Sunday, February 8, 2015

Fear of the Hunter

It turns out that neither Ms. Spenser nor I had seen the Robert Mitchum Cape Fear (1962). We remedied that recently. For those who haven't seen it, or the De Niro re-make, it stars Gregory Peck as a lawyer in picturesque Cape Fear NC. Robert Mitchum is Max Cady, a man that Peck put in prison. He has just gotten out and wants lets Peck know that he plans to make him suffer, along with his wife and daughter.

Peck is connected in the community - he gets the police chief to try to roust Cady, but all attempts fail. Even when he brutally beats a B-girl, she won't testify. She's too scared. So the only thing left to do is set a trap and kill him.

Maybe someone else can clarify, is Peck's reaction supposed to be kind of sleazy? First, try to use your political connections. When that doesn't work, try to kill him. I guess restraining orders hadn't been invented.

Anyway, he's scared. Everyone is scared. Mitchum is one scary guy. He's big, he loves violence and he "doesn't give a damn." This would be a good film with someone else in the role: it's got some pretty locations and the tension is kept high. But Mitchum takes it to another level.

However, Ms. Spenser wanted to see his "Love/Hate" knuckle tattoos, so we queued up The Night of the Hunter (1955). It introduces us first to the environment with an aerial view of a river in the midwest - the Ohio? Then we meet Mitchum who is thanking the Lord God for the widows that he's killed, for the good Lord provideth. We also meet John and Pearl, two little kids whose dad (Peter Graves!) just committed murder with robbery and lets the kids know where the money if they promise not to tell anyone, including their mother (Shelley Winters!), who he figures is soft-headed.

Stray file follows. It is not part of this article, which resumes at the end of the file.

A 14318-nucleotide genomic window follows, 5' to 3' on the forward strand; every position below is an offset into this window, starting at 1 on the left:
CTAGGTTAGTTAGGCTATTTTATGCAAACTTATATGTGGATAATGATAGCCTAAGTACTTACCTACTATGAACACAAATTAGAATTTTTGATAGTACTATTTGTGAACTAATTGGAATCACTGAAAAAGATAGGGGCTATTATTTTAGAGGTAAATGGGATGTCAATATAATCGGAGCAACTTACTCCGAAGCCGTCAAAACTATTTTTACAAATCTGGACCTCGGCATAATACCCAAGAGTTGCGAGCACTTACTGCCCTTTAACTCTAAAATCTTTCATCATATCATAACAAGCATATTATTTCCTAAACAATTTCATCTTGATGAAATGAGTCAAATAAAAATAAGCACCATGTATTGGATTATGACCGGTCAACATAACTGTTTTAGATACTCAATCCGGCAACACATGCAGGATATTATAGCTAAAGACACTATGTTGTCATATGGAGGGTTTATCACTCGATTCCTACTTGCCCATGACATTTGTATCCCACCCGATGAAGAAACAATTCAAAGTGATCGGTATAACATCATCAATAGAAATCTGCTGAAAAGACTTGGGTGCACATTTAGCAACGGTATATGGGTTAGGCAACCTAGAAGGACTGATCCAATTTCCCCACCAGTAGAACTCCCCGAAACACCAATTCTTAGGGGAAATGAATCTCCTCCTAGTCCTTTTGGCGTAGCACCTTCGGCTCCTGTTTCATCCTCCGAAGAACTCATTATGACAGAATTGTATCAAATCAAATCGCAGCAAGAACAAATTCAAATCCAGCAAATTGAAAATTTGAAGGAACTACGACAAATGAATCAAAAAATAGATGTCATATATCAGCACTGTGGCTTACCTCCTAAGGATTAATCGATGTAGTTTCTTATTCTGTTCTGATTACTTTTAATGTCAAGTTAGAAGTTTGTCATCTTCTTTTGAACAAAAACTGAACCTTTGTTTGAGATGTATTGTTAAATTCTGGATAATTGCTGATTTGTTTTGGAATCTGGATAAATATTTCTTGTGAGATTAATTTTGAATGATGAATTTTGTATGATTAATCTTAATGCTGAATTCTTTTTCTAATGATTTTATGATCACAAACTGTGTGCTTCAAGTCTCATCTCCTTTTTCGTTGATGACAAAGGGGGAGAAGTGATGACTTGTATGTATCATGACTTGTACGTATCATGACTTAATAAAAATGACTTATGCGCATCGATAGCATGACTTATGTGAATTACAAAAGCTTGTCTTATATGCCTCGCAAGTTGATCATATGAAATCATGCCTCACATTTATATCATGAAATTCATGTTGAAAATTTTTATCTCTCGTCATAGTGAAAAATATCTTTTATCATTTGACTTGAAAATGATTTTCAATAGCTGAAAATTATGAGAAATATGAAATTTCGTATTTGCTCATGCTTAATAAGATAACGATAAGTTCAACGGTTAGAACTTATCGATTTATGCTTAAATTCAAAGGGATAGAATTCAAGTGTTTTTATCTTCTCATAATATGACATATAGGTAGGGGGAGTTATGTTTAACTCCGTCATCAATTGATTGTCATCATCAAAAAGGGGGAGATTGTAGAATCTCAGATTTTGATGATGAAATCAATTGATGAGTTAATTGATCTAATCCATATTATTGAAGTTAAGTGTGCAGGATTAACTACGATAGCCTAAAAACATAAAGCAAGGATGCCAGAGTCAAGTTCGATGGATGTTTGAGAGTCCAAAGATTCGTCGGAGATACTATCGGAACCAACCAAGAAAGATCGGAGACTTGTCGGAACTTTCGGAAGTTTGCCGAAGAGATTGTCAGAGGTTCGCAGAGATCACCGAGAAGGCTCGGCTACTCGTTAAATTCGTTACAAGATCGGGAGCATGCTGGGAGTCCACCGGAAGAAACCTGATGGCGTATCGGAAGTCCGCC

Graves ends up in prison with Mitchum who's just doing a few months for car-theft. (Do they really put death-row inmates in with short-timers? Maybe they did in the Depression.) When Graves is executed and Mitchum gets out, he decides to go meet the widow. His courtship and marriage to Winters is one of the most chilling parts of the movie - he convinces her that she is an unclean sinner in a way that is almost as menacing as Max Cady beating the loose woman.

I want to go light on spoilers - if you haven't seen this, you should. But he eventually starts chasing the children and they set off down the river. The film takes a somewhat impressionist feel here. This was Charles Laughton's first and only time directing. He doesn't always seem like he's completely in control of his medium - there's a touch of amateurism here. But the movie is full of odd touches - the unfamiliar lullabies and children's songs, the glimpses of the animal world, the world of shadows and moonlight, and they get much stronger here. But there are other scenes of rare beauty and horror, like the underwater corpse with the flowing hair.

Here's a little spoiler: In the end, when Mitchum gets what's coming to him, it's pretty slapstick. It starts out tension-filled and scary, with Mitchum lurking around singing an old hymn, and the children's protector harmonizing along. But when it ends, it was like waking up from a nightmare and wondering what was so frightening.

Night of the Hunter was really fascinating, Cape Fear really scary. I suppose we should watch the De Niro version next. We'll see if we can stand the tension.

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